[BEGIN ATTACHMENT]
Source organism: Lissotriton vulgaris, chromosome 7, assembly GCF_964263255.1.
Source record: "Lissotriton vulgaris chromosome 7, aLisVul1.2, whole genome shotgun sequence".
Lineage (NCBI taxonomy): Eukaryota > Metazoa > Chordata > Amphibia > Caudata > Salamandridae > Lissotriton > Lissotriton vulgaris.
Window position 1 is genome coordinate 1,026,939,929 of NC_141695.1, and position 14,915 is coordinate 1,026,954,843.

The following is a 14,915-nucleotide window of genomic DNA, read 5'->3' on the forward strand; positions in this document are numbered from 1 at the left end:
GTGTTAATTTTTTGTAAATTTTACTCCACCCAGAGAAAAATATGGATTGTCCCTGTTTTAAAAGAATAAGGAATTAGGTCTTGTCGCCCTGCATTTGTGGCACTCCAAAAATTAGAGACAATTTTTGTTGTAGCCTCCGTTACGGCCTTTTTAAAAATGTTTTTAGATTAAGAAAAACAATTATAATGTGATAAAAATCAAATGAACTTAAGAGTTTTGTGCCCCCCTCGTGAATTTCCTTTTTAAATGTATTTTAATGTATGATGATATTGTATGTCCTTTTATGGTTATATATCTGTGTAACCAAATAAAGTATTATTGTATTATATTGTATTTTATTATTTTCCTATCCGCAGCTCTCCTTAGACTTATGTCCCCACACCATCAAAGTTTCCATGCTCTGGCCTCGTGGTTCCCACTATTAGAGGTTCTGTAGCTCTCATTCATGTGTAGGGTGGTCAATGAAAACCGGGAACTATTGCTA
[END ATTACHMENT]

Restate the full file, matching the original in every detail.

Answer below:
Source organism: Lissotriton vulgaris, chromosome 7, assembly GCF_964263255.1.
Source record: "Lissotriton vulgaris chromosome 7, aLisVul1.2, whole genome shotgun sequence".
Lineage (NCBI taxonomy): Eukaryota > Metazoa > Chordata > Amphibia > Caudata > Salamandridae > Lissotriton > Lissotriton vulgaris.
Window position 1 is genome coordinate 1,026,939,929 of NC_141695.1, and position 14,915 is coordinate 1,026,954,843.

The following is a 14,915-nucleotide window of genomic DNA, read 5'->3' on the forward strand; positions in this document are numbered from 1 at the left end:
GTGTTAATTTTTTGTAAATTTTACTCCACCCAGAGAAAAATATGGATTGTCCCTGTTTTAAAAGAATAAGGAATTAGGTCTTGTCGCCCTGCATTTGTGGCACTCCAAAAATTAGAGACAATTTTTGTTGTAGCCTCCGTTACGGCCTTTTTAAAAATGTTTTTAGATTAAGAAAAACAATTATAATGTGATAAAAATCAAATGAACTTAAGAGTTTTGTGCCCCCCTCGTGAATTTCCTTTTTAAATGTATTTTAATGTATGATGATATTGTATGTCCTTTTATGGTTATATATCTGTGTAACCAAATAAAGTATTATTGTATTATATTGTATTTTATTATTTTCCTATCCGCAGCTCTCCTTAGACTTATGTCCCCACACCATCAAAGTTTCCATGCTCTGGCCTCGTGGTTCCCACTATTAGAGGTTCTGTAGCTCTCATTCATGTGTAGGGTGGTCAATGAAAACCGGGAACTATTGCTA